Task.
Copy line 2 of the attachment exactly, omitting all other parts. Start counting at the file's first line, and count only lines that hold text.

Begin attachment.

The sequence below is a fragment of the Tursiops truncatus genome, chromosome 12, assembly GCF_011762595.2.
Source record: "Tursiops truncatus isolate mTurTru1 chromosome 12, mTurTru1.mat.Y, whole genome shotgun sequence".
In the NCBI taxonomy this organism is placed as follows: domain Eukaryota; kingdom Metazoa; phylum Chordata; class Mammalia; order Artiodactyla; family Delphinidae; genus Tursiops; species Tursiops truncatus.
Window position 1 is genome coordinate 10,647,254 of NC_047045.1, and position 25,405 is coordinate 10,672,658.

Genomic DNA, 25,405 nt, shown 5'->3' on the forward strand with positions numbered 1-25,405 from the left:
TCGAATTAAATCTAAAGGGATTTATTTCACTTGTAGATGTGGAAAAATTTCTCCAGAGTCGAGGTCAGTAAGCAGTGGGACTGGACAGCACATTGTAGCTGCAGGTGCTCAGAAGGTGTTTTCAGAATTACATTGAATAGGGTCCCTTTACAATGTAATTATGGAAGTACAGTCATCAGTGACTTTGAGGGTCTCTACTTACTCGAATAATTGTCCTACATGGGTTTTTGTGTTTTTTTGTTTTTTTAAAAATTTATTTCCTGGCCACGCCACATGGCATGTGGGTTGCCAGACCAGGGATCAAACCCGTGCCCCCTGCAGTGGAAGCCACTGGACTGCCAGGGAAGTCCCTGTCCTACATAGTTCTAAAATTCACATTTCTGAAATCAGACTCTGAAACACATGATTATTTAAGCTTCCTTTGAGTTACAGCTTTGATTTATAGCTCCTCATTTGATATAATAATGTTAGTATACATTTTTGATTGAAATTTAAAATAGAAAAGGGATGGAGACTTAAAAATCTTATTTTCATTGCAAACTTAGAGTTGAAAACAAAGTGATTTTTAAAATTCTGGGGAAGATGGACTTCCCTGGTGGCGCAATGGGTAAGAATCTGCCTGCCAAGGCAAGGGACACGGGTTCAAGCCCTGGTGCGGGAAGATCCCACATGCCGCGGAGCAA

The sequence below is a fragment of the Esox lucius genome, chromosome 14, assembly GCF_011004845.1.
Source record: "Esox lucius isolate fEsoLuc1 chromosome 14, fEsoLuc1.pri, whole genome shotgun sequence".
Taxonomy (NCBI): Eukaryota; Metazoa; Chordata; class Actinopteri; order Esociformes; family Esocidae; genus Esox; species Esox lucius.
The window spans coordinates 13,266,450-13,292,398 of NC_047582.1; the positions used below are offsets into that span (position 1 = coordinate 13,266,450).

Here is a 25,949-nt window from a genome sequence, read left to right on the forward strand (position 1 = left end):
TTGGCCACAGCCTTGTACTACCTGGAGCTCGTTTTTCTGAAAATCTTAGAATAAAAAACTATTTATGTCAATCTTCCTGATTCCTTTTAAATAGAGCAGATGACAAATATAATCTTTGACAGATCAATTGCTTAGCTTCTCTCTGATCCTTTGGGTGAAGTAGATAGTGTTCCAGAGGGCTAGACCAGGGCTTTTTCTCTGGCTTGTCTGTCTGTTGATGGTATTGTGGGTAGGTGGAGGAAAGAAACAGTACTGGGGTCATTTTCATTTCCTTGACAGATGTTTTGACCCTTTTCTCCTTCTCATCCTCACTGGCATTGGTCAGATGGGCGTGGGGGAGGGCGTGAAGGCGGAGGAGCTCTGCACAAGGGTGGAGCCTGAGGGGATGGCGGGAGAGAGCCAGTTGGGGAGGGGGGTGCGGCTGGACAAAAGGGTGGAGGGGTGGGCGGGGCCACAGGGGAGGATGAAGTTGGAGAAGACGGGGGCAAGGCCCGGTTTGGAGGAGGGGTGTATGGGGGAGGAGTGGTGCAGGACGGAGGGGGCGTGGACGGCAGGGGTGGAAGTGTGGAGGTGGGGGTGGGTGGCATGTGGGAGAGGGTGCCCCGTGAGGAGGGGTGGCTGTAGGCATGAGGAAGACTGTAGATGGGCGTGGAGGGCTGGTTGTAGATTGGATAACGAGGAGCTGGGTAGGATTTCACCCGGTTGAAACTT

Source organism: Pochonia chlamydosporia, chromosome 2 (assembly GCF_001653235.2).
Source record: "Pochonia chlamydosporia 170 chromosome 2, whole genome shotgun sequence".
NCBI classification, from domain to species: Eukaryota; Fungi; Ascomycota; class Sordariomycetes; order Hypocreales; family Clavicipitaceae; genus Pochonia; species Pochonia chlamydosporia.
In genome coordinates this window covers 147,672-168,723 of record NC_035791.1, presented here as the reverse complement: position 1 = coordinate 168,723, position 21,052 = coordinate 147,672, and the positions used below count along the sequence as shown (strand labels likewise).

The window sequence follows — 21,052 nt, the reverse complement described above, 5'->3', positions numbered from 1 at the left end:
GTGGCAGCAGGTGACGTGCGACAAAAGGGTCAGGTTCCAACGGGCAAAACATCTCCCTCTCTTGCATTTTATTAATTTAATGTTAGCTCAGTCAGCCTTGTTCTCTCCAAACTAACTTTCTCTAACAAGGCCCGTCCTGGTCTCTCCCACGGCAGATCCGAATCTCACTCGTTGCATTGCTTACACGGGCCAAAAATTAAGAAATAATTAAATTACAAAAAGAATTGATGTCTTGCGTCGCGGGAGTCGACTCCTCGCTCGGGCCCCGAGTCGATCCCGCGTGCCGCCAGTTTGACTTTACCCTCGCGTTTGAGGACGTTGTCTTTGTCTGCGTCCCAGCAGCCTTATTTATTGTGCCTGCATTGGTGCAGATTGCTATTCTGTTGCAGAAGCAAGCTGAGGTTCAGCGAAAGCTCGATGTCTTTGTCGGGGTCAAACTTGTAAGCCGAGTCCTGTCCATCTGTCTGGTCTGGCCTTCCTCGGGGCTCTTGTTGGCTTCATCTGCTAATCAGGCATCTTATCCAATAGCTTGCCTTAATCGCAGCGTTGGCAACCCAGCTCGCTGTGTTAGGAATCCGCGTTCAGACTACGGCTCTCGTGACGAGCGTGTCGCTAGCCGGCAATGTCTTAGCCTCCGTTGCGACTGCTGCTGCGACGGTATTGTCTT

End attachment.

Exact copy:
Source record: "Tursiops truncatus isolate mTurTru1 chromosome 12, mTurTru1.mat.Y, whole genome shotgun sequence".